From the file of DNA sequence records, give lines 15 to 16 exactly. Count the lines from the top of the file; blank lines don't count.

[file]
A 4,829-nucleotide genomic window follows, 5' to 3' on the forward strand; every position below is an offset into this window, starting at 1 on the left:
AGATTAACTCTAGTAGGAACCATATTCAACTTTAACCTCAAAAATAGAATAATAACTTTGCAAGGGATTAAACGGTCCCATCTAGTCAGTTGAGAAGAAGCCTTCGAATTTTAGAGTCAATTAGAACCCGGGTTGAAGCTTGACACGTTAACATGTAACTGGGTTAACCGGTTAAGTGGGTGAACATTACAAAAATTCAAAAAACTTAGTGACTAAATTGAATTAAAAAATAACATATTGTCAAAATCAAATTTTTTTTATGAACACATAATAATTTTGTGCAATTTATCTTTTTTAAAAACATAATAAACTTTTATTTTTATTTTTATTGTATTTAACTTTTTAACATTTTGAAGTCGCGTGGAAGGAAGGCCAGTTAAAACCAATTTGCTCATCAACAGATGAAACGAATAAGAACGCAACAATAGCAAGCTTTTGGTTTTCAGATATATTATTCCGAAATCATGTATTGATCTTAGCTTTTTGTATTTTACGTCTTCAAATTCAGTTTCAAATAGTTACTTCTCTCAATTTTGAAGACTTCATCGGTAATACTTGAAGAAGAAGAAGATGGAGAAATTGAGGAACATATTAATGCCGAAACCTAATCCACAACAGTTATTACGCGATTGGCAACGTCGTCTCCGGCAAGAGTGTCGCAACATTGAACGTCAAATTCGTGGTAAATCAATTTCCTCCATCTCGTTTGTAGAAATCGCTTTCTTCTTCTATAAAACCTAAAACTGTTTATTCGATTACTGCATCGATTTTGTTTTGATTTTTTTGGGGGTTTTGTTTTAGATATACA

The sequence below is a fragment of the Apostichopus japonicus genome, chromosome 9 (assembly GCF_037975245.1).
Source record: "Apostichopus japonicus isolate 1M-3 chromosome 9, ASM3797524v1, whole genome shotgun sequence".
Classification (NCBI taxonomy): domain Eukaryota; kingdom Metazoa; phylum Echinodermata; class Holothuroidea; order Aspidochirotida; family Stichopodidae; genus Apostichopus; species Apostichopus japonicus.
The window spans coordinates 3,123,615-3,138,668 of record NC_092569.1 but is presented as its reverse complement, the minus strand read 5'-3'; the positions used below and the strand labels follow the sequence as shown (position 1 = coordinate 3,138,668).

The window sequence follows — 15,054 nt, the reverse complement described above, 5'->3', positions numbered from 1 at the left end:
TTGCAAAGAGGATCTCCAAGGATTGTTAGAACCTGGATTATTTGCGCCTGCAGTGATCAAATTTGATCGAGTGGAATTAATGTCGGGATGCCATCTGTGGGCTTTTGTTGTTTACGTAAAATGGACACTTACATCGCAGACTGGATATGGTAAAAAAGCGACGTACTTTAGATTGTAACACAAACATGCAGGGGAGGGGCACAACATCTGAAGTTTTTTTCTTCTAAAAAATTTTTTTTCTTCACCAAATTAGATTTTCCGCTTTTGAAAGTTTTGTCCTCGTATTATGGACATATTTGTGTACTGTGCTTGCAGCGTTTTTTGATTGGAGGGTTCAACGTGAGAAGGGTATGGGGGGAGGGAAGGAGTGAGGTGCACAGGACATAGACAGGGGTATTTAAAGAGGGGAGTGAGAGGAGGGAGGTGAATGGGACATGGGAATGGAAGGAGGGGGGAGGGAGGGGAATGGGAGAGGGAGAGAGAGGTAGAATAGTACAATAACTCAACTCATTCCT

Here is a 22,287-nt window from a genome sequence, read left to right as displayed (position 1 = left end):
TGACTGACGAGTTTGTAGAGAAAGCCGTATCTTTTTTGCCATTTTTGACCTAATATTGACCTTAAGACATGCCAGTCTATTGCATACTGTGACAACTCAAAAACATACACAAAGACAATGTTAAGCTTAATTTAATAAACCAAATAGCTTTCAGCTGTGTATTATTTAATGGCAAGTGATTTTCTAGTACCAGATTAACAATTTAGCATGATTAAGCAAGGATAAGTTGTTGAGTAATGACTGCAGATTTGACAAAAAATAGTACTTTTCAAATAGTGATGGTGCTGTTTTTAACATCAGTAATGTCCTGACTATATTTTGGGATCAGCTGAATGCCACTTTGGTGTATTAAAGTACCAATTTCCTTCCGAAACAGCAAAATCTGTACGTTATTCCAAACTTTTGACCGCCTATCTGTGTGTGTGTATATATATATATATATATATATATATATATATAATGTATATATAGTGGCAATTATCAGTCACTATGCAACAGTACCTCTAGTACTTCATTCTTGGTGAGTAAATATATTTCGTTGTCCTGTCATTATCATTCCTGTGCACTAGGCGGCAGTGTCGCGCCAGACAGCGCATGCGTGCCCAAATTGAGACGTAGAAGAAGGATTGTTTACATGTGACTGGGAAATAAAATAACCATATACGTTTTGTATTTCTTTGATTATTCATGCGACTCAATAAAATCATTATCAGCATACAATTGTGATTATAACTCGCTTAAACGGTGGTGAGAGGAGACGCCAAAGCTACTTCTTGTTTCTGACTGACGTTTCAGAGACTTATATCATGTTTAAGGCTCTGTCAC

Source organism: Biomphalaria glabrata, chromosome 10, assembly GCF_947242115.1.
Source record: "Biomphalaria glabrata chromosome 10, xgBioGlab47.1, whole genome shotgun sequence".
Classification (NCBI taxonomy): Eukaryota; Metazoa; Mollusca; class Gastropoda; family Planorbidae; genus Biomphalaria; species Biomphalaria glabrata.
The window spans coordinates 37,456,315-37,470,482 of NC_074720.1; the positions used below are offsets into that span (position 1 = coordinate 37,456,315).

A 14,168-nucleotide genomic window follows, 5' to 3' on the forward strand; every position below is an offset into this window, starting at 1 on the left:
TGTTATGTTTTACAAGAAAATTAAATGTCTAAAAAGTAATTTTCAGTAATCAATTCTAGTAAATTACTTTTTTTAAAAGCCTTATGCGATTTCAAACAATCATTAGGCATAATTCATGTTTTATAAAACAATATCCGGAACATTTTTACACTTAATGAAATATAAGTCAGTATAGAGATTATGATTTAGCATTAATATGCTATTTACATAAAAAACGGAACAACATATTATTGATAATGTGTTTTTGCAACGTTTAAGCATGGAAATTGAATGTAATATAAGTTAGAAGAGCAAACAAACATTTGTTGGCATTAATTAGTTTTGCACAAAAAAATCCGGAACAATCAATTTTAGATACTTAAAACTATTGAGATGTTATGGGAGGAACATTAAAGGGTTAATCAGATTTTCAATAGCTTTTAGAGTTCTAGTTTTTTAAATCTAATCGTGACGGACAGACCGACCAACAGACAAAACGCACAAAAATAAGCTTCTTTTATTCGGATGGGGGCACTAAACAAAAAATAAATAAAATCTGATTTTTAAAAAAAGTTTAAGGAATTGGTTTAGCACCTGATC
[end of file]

A 14,168-nucleotide genomic window follows, 5' to 3' on the forward strand; every position below is an offset into this window, starting at 1 on the left:
TGTTATGTTTTACAAGAAAATTAAATGTCTAAAAAGTAATTTTCAGTAATCAATTCTAGTAAATTACTTTTTTTAAAAGCCTTATGCGATTTCAAACAATCATTAGGCATAATTCATGTTTTATAAAACAATATCCGGAACATTTTTACACTTAATGAAATATAAGTCAGTATAGAGATTATGATTTAGCATTAATATGCTATTTACATAAAAAACGGAACAACATATTATTGATAATGTGTTTTTGCAACGTTTAAGCATGGAAATTGAATGTAATATAAGTTAGAAGAGCAAACAAACATTTGTTGGCATTAATTAGTTTTGCACAAAAAAATCCGGAACAATCAATTTTAGATACTTAAAACTATTGAGATGTTATGGGAGGAACATTAAAGGGTTAATCAGATTTTCAATAGCTTTTAGAGTTCTAGTTTTTTAAATCTAATCGTGACGGACAGACCGACCAACAGACAAAACGCACAAAAATAAGCTTCTTTTATTCGGATGGGGGCACTAAACAAAAAATAAATAAAATCTGATTTTTAAAAAAAGTTTAAGGAATTGGTTTAGCACCTGATC